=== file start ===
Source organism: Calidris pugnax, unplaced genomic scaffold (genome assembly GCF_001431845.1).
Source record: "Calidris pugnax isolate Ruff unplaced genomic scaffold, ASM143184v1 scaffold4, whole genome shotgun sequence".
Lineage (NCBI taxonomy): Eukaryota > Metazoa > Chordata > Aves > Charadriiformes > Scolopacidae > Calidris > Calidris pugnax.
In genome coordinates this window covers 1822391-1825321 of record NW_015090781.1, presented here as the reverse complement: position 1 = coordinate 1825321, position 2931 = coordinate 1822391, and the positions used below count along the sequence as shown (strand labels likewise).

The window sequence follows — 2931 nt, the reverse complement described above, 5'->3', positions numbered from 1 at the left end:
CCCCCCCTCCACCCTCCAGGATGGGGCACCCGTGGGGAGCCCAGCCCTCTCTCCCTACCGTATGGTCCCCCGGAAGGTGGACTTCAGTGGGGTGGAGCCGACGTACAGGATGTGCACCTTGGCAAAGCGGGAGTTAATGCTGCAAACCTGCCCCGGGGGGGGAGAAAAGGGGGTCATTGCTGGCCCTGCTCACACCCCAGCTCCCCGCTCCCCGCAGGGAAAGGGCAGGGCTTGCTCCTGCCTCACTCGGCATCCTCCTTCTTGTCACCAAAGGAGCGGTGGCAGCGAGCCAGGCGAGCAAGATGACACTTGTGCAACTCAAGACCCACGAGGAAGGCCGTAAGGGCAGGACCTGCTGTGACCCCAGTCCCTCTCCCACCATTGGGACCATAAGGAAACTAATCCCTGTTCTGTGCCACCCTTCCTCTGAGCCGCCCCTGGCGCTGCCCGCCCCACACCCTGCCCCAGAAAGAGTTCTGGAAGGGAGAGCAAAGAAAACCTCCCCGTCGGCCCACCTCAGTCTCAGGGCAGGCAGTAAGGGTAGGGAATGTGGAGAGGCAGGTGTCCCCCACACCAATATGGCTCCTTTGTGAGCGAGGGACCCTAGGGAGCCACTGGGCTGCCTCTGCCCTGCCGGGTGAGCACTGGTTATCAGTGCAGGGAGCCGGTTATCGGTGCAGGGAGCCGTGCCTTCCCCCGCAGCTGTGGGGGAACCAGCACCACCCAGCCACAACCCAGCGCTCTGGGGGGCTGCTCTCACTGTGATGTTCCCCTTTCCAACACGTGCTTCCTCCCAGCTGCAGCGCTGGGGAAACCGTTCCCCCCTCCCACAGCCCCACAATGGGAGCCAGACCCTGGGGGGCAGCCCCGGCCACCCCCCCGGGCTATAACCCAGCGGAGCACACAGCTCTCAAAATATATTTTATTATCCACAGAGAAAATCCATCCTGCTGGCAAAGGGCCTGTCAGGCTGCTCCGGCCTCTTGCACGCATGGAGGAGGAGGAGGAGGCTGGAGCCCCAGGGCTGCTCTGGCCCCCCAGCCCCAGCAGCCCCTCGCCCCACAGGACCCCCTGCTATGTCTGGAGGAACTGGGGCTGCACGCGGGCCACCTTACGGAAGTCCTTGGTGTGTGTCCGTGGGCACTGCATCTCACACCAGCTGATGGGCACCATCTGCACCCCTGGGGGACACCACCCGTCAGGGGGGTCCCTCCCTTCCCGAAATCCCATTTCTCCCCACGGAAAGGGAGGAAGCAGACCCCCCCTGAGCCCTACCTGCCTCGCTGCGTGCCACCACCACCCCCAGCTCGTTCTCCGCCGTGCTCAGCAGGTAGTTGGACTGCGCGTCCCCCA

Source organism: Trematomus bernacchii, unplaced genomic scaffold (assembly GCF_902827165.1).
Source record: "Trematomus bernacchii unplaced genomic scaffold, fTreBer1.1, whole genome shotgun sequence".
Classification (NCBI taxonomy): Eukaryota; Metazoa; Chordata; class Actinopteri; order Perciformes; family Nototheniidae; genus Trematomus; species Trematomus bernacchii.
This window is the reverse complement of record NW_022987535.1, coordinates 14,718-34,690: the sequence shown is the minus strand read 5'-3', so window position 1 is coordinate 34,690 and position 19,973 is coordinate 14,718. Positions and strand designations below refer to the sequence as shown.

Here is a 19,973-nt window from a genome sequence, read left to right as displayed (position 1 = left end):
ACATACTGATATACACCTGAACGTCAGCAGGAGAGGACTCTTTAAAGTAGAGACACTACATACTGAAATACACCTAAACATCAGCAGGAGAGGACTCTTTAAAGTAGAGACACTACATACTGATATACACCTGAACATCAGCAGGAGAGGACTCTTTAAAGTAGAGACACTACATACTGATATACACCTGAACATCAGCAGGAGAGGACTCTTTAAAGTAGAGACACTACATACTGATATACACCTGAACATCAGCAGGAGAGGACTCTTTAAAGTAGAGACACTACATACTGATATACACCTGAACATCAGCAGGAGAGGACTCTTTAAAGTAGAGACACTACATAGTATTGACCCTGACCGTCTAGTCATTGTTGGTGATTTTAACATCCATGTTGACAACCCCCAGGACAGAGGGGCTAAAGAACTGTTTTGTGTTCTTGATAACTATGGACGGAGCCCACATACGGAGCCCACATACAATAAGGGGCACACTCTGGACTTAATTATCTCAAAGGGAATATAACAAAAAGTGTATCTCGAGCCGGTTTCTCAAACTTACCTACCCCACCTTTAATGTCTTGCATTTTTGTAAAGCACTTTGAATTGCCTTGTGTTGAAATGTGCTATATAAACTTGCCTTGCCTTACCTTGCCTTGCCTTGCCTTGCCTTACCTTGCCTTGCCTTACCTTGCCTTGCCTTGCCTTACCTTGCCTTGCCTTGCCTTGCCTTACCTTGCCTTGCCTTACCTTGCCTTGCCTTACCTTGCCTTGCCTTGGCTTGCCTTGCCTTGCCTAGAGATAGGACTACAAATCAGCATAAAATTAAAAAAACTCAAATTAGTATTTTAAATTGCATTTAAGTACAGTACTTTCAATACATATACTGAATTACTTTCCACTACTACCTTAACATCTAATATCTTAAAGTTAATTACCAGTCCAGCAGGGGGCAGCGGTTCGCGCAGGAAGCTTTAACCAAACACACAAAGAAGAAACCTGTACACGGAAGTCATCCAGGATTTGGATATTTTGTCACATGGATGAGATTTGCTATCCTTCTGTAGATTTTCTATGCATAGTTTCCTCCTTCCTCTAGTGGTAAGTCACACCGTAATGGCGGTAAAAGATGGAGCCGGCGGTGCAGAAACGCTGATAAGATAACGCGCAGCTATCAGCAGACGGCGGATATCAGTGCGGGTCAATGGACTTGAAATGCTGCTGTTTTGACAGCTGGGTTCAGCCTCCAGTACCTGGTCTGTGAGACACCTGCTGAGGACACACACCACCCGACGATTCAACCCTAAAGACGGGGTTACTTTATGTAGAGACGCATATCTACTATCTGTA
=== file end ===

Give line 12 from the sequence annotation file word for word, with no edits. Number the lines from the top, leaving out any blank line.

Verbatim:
ACATACTGATATACACCTGAACGTCAGCAGGAGAGGACTCTTTAAAGTAGAGACACTACATACTGAAATACACCTAAACATCAGCAGGAGAGGACTCTTTAAAGTAGAGACACTACATACTGATATACACCTGAACATCAGCAGGAGAGGACTCTTTAAAGTAGAGACACTACATACTGATATACACCTGAACATCAGCAGGAGAGGACTCTTTAAAGTAGAGACACTACATACTGATATACACCTGAACATCAGCAGGAGAGGACTCTTTAAAGTAGAGACACTACATACTGATATACACCTGAACATCAGCAGGAGAGGACTCTTTAAAGTAGAGACACTACATAGTATTGACCCTGACCGTCTAGTCATTGTTGGTGATTTTAACATCCATGTTGACAACCCCCAGGACAGAGGGGCTAAAGAACTGTTTTGTGTTCTTGATAACTATGGACGGAGCCCACATACGGAGCCCACATACAATAAGGGGCACACTCTGGACTTAATTATCTCAAAGGGAATATAACAAAAAGTGTATCTCGAGCCGGTTTCTCAAACTTACCTACCCCACCTTTAATGTCTTGCATTTTTGTAAAGCACTTTGAATTGCCTTGTGTTGAAATGTGCTATATAAACTTGCCTTGCCTTACCTTGCCTTGCCTTGCCTTGCCTTACCTTGCCTTGCCTTACCTTGCCTTGCCTTGCCTTACCTTGCCTTGCCTTGCCTTGCCTTACCTTGCCTTGCCTTACCTTGCCTTGCCTTACCTTGCCTTGCCTTGGCTTGCCTTGCCTTGCCTAGAGATAGGACTACAAATCAGCATAAAATTAAAAAAACTCAAATTAGTATTTTAAATTGCATTTAAGTACAGTACTTTCAATACATATACTGAATTACTTTCCACTACTACCTTAACATCTAATATCTTAAAGTTAATTACCAGTCCAGCAGGGGGCAGCGGTTCGCGCAGGAAGCTTTAACCAAACACACAAAGAAGAAACCTGTACACGGAAGTCATCCAGGATTTGGATATTTTGTCACATGGATGAGATTTGCTATCCTTCTGTAGATTTTCTATGCATAGTTTCCTCCTTCCTCTAGTGGTAAGTCACACCGTAATGGCGGTAAAAGATGGAGCCGGCGGTGCAGAAACGCTGATAAGATAACGCGCAGCTATCAGCAGACGGCGGATATCAGTGCGGGTCAATGGACTTGAAATGCTGCTGTTTTGACAGCTGGGTTCAGCCTCCAGTACCTGGTCTGTGAGACACCTGCTGAGGACACACACCACCCGACGATTCAACCCTAAAGACGGGGTTACTTTATGTAGAGACGCATATCTACTATCTGTA